Tuesday, October 28, 2008

UN Report: Inequality in US soars due to trade liberalization, could lead to unrest

A new UN report includes two major bombshells:

Growing inequality in US cities could lead to widespread social unrest and increased mortality, says a new United Nations report on the urban environment.

In a survey of 120 major cities, New York was found to be the ninth most unequal in the world and Atlanta, New Orleans, Washington, and Miami had similar inequality levels to those of Nairobi, Kenya Abidjan and Ivory Coast. Many were above an internationally recognised acceptable "alert" line used to warn governments.

"High levels of inequality can lead to negative social, economic and political consequences that have a destabilising effect on societies," said the report. "[They] create social and political fractures that can develop into social unrest and insecurity."
So the UN thinks the United States' levels of inequality are high enough that they could create "social and political fractures that can develop into social unrest and insecurity." Maybe no bombshell there, but shouldn't it be newsworthy that the UN officially warned us in the same breath as the Ivory Coast, a country which has been in and out of civil war for the past 6 years? Then, the report touches on racial inequality, and assesses blame for these problems.
According to the annual State of the World's cities report from UN-Habitat, race is one of the most important factors determining levels of inequality in the US and Canada.

"In western New York state nearly 40% of the black, Hispanic and mixed-race households earned less than $15,000 compared with 15% of white households. The life expectancy of African-Americans in the US is about the same as that of people living in China and some states of India, despite the fact that the US is far richer than the other two countries," it said.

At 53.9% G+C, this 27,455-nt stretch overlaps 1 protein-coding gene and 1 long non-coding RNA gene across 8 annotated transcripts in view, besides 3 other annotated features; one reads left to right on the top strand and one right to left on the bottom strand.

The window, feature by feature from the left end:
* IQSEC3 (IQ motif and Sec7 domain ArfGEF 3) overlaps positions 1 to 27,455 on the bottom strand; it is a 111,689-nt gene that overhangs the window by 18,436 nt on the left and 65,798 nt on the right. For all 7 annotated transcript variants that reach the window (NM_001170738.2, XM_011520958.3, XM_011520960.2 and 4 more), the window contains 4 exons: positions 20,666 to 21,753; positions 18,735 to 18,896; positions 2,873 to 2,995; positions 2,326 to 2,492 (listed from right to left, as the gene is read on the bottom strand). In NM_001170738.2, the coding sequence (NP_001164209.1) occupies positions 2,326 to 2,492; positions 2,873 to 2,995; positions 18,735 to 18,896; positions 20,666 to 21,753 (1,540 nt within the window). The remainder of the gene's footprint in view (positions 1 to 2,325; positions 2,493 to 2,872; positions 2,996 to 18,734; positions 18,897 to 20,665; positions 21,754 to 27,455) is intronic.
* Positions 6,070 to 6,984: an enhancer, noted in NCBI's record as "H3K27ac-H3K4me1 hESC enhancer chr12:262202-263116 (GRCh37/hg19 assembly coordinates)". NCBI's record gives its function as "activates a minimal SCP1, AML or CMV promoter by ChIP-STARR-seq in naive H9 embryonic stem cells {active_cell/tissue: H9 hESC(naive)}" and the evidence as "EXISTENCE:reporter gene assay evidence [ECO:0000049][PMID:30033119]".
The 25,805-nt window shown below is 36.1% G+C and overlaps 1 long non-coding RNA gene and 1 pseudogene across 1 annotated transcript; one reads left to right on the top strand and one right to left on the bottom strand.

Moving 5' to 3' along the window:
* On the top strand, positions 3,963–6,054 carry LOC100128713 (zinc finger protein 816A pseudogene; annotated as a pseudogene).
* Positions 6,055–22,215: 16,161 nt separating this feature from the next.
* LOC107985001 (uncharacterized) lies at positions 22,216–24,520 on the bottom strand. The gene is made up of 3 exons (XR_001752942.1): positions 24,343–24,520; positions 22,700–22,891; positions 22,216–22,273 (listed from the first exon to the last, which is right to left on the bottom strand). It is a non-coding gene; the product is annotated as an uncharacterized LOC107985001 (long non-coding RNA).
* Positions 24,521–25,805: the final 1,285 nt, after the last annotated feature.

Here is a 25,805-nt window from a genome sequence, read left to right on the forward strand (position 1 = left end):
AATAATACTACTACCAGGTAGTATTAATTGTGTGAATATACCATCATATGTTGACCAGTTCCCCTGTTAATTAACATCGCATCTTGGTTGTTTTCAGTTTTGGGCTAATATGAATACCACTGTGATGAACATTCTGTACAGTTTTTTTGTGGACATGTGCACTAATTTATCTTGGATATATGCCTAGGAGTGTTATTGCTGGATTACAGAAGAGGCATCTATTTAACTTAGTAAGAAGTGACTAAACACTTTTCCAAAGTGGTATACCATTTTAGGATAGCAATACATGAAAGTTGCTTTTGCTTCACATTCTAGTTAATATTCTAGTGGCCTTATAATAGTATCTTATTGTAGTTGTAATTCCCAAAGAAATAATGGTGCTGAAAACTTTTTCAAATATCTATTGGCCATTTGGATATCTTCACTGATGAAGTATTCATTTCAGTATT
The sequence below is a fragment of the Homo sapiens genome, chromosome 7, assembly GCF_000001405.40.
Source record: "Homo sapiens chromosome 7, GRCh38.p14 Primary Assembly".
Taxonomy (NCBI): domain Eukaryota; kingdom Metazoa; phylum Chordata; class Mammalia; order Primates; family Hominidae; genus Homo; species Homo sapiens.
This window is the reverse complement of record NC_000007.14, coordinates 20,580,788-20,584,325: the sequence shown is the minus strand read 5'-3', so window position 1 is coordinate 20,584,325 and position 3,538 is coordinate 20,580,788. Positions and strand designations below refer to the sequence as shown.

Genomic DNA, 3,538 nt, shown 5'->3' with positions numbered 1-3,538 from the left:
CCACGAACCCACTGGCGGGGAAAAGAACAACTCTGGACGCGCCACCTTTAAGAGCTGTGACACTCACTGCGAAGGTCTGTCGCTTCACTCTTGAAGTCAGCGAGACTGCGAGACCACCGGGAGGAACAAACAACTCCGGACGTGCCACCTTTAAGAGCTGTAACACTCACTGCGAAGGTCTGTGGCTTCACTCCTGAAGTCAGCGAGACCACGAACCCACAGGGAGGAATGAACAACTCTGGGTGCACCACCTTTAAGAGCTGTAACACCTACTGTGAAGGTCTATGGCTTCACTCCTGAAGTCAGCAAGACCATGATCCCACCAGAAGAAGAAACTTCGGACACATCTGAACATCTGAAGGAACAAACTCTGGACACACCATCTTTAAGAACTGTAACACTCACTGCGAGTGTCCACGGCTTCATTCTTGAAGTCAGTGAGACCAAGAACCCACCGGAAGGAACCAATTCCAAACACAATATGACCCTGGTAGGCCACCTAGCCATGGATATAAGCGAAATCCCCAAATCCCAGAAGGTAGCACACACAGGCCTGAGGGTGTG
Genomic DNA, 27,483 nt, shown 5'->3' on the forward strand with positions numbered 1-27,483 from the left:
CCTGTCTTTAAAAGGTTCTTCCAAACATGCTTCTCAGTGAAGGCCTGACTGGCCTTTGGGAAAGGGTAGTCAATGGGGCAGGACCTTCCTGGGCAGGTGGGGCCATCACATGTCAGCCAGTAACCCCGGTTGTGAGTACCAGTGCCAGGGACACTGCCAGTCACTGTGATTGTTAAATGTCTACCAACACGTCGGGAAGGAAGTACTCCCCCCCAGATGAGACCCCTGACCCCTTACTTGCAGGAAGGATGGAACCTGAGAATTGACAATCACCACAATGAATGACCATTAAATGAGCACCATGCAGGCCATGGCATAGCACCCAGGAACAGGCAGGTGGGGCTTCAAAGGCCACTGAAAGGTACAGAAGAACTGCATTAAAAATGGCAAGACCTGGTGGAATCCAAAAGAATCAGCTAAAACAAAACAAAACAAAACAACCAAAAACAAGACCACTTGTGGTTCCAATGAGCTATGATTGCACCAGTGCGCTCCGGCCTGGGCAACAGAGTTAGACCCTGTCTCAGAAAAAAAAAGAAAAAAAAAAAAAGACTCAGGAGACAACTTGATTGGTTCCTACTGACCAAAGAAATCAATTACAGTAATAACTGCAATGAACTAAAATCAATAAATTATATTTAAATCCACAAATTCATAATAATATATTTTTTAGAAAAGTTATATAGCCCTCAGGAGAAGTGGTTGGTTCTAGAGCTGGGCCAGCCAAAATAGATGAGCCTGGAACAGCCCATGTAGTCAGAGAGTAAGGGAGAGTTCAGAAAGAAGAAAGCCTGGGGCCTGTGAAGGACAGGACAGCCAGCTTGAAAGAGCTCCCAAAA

Disparities of wealth were measured on the "Gini co-efficient", an internationally recognised measure usually only applied to the wealth of countries. The higher the level, the more wealth is concentrated in the hands of fewer people.

"It is clear that social tension comes from inequality. The trickle down theory [that wealth starts with the rich] has not delivered. Inequality is not good for anybody," said Anna Tibaijuka, head of UN-Habitat, in London yesterday.

The report found that India was becoming more unequal as a direct result of economic liberalisation and globalisation, and that the most unequal cities were in South Africa and Namibia and Latin America. "The cumulative effect of unequal distribution [of wealth] has been a deep and lasting division between rich and poor. Trade liberalisation did not bring about the expected benefits."
So, directly from the UN, you have a direct repudiation of Neo-liberal economics. It's amazing that in our presidential race the candidates have to fall over each other to prove that they believe in "free" trade to be considered serious, yet the UN can release a report essentially blaming that economic philosophy for the massive increase in income inequality to no press attention, whatsoever.

1 comment:

  1. Hey, didn't you learn anything from the Iraq War? The UN doesn't know what it's talking about!

    Oh, wait...

    Really, though, this is incredibly sad. What the fuck do we do about it?